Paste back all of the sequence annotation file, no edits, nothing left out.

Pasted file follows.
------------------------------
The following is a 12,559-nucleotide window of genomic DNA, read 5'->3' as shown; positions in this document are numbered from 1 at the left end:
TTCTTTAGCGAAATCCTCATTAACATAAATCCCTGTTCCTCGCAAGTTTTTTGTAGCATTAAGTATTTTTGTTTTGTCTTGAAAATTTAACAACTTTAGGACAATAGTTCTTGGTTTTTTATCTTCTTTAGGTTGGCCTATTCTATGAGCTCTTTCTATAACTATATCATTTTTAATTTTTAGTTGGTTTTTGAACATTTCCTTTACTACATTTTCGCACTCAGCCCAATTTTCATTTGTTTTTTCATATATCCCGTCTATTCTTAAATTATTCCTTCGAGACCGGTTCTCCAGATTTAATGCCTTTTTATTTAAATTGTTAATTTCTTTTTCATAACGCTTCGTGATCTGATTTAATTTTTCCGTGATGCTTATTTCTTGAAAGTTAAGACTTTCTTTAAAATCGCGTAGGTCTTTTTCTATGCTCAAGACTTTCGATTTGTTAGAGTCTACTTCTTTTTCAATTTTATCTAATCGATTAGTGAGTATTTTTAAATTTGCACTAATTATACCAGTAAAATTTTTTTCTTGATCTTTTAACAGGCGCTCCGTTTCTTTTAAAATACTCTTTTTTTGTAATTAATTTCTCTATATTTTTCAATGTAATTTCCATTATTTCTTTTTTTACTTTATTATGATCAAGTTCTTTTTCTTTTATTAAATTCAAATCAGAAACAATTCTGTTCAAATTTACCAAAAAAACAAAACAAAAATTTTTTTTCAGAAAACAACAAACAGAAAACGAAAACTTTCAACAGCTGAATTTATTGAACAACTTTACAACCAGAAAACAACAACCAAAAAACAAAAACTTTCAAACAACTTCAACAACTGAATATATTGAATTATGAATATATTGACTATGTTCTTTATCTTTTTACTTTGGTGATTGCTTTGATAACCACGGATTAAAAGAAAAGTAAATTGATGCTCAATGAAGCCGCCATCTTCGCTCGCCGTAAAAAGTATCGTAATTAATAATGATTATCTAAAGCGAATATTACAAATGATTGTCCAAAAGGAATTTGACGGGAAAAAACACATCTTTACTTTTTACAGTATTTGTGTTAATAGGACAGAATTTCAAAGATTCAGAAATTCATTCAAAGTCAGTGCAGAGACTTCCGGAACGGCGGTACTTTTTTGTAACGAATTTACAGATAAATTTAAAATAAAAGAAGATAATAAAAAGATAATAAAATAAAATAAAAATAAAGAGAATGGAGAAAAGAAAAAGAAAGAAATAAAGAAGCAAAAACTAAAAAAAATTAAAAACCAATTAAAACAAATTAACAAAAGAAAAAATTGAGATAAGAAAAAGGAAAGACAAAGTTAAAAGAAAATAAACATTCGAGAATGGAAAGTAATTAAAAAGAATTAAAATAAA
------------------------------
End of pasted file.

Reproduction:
The following is a 12,559-nucleotide window of genomic DNA, read 5'->3' as shown; positions in this document are numbered from 1 at the left end:
TTCTTTAGCGAAATCCTCATTAACATAAATCCCTGTTCCTCGCAAGTTTTTTGTAGCATTAAGTATTTTTGTTTTGTCTTGAAAATTTAACAACTTTAGGACAATAGTTCTTGGTTTTTTATCTTCTTTAGGTTGGCCTATTCTATGAGCTCTTTCTATAACTATATCATTTTTAATTTTTAGTTGGTTTTTGAACATTTCCTTTACTACATTTTCGCACTCAGCCCAATTTTCATTTGTTTTTTCATATATCCCGTCTATTCTTAAATTATTCCTTCGAGACCGGTTCTCCAGATTTAATGCCTTTTTATTTAAATTGTTAATTTCTTTTTCATAACGCTTCGTGATCTGATTTAATTTTTCCGTGATGCTTATTTCTTGAAAGTTAAGACTTTCTTTAAAATCGCGTAGGTCTTTTTCTATGCTCAAGACTTTCGATTTGTTAGAGTCTACTTCTTTTTCAATTTTATCTAATCGATTAGTGAGTATTTTTAAATTTGCACTAATTATACCAGTAAAATTTTTTTCTTGATCTTTTAACAGGCGCTCCGTTTCTTTTAAAATACTCTTTTTTTGTAATTAATTTCTCTATATTTTTCAATGTAATTTCCATTATTTCTTTTTTTACTTTATTATGATCAAGTTCTTTTTCTTTTATTAAATTCAAATCAGAAACAATTCTGTTCAAATTTACCAAAAAAACAAAACAAAAATTTTTTTTCAGAAAACAACAAACAGAAAACGAAAACTTTCAACAGCTGAATTTATTGAACAACTTTACAACCAGAAAACAACAACCAAAAAACAAAAACTTTCAAACAACTTCAACAACTGAATATATTGAATTATGAATATATTGACTATGTTCTTTATCTTTTTACTTTGGTGATTGCTTTGATAACCACGGATTAAAAGAAAAGTAAATTGATGCTCAATGAAGCCGCCATCTTCGCTCGCCGTAAAAAGTATCGTAATTAATAATGATTATCTAAAGCGAATATTACAAATGATTGTCCAAAAGGAATTTGACGGGAAAAAACACATCTTTACTTTTTACAGTATTTGTGTTAATAGGACAGAATTTCAAAGATTCAGAAATTCATTCAAAGTCAGTGCAGAGACTTCCGGAACGGCGGTACTTTTTTGTAACGAATTTACAGATAAATTTAAAATAAAAGAAGATAATAAAAAGATAATAAAATAAAATAAAAATAAAGAGAATGGAGAAAAGAAAAAGAAAGAAATAAAGAAGCAAAAACTAAAAAAAATTAAAAACCAATTAAAACAAATTAACAAAAGAAAAAATTGAGATAAGAAAAAGGAAAGACAAAGTTAAAAGAAAATAAACATTCGAGAATGGAAAGTAATTAAAAAGAATTAAAATAAA